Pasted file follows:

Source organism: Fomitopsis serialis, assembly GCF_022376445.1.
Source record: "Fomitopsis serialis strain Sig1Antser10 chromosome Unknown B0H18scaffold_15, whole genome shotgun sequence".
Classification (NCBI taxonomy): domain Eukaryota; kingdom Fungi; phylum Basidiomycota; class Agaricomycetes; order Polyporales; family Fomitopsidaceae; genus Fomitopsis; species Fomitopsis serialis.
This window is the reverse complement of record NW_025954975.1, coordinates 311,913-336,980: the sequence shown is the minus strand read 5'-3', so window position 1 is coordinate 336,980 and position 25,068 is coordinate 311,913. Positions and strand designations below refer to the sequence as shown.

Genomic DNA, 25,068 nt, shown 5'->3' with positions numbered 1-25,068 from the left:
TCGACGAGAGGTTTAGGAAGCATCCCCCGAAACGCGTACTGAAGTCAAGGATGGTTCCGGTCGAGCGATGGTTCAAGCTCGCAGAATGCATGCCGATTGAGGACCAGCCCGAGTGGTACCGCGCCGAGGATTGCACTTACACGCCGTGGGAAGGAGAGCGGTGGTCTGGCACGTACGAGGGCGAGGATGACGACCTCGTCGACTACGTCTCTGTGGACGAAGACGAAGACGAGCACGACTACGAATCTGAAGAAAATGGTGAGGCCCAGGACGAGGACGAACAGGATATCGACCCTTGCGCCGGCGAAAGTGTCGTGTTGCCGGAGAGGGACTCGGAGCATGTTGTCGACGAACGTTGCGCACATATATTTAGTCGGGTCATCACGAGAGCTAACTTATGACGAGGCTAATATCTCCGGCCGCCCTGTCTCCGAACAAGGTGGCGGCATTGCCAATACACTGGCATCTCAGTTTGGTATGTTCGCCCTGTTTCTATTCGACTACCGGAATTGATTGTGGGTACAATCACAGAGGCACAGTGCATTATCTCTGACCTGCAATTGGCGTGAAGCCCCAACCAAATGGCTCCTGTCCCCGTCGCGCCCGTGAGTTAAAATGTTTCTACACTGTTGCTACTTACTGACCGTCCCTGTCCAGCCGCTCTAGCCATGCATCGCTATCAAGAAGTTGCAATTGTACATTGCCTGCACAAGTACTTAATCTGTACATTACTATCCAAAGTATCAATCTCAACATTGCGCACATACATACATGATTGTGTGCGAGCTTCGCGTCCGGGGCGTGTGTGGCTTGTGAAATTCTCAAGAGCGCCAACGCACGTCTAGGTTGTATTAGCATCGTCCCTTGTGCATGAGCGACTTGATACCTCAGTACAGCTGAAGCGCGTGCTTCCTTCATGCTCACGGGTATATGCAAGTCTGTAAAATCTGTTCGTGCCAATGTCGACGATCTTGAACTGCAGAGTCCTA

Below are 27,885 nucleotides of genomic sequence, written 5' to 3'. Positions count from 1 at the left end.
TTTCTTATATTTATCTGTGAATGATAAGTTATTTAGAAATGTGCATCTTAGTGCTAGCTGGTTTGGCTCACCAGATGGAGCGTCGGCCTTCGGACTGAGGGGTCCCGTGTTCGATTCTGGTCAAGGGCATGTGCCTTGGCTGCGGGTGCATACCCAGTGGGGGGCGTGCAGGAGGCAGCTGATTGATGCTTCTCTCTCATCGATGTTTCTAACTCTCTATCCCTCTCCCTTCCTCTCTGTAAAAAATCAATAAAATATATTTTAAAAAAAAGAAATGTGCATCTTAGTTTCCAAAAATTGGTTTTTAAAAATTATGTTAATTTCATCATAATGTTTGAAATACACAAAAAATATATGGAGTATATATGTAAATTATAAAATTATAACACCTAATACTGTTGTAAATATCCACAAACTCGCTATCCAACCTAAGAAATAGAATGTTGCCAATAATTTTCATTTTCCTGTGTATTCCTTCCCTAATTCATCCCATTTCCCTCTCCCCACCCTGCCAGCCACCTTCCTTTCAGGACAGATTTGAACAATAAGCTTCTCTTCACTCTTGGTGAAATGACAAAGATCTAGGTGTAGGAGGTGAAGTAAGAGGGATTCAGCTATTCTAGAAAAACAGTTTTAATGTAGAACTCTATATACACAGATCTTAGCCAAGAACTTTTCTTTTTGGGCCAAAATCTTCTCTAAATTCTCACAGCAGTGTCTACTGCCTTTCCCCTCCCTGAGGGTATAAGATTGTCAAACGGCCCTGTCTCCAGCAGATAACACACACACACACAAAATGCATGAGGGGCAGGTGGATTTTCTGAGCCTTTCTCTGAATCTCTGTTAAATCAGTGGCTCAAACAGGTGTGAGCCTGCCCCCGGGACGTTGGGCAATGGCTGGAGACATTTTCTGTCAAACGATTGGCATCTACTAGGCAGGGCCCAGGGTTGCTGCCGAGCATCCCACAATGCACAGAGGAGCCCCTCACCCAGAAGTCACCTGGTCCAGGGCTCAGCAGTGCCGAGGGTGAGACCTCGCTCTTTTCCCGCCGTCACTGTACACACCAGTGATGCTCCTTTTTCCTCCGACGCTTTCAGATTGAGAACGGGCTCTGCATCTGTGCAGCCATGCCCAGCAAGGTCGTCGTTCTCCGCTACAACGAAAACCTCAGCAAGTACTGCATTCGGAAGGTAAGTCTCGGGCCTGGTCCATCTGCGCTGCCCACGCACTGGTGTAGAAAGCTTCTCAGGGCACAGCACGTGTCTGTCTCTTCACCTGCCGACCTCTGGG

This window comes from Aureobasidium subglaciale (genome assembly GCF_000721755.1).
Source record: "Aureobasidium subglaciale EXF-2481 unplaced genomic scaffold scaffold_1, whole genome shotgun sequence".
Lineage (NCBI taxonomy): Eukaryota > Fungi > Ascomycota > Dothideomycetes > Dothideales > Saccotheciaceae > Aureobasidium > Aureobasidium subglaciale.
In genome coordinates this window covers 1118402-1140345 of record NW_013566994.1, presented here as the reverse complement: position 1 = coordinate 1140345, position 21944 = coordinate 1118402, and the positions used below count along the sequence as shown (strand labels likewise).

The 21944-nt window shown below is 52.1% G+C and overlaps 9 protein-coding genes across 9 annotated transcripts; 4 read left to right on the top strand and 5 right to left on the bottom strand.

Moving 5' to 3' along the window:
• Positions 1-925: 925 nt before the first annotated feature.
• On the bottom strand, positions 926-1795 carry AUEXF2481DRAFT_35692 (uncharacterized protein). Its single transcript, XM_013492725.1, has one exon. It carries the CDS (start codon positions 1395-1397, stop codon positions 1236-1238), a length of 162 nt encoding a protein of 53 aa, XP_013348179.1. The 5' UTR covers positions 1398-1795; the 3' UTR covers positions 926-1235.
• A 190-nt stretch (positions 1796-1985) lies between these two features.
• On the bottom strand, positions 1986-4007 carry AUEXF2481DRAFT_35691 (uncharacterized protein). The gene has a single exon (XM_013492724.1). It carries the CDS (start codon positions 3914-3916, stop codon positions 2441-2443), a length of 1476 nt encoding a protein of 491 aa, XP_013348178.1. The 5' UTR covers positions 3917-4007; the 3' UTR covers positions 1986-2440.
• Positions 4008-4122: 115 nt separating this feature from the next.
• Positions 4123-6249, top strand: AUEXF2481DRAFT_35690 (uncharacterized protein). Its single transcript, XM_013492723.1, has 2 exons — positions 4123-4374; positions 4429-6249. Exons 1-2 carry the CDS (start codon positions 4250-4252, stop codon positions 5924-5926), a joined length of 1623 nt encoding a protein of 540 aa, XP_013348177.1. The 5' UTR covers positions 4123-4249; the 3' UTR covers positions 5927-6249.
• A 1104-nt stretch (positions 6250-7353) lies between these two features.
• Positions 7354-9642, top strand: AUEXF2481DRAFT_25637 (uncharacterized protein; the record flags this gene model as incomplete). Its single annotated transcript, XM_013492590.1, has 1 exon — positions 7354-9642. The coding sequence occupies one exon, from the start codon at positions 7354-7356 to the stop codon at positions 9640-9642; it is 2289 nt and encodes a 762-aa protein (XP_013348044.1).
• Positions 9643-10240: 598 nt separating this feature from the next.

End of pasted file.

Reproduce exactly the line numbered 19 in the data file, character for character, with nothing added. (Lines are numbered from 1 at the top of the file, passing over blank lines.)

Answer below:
• Positions 4008-4122: 115 nt separating this feature from the next.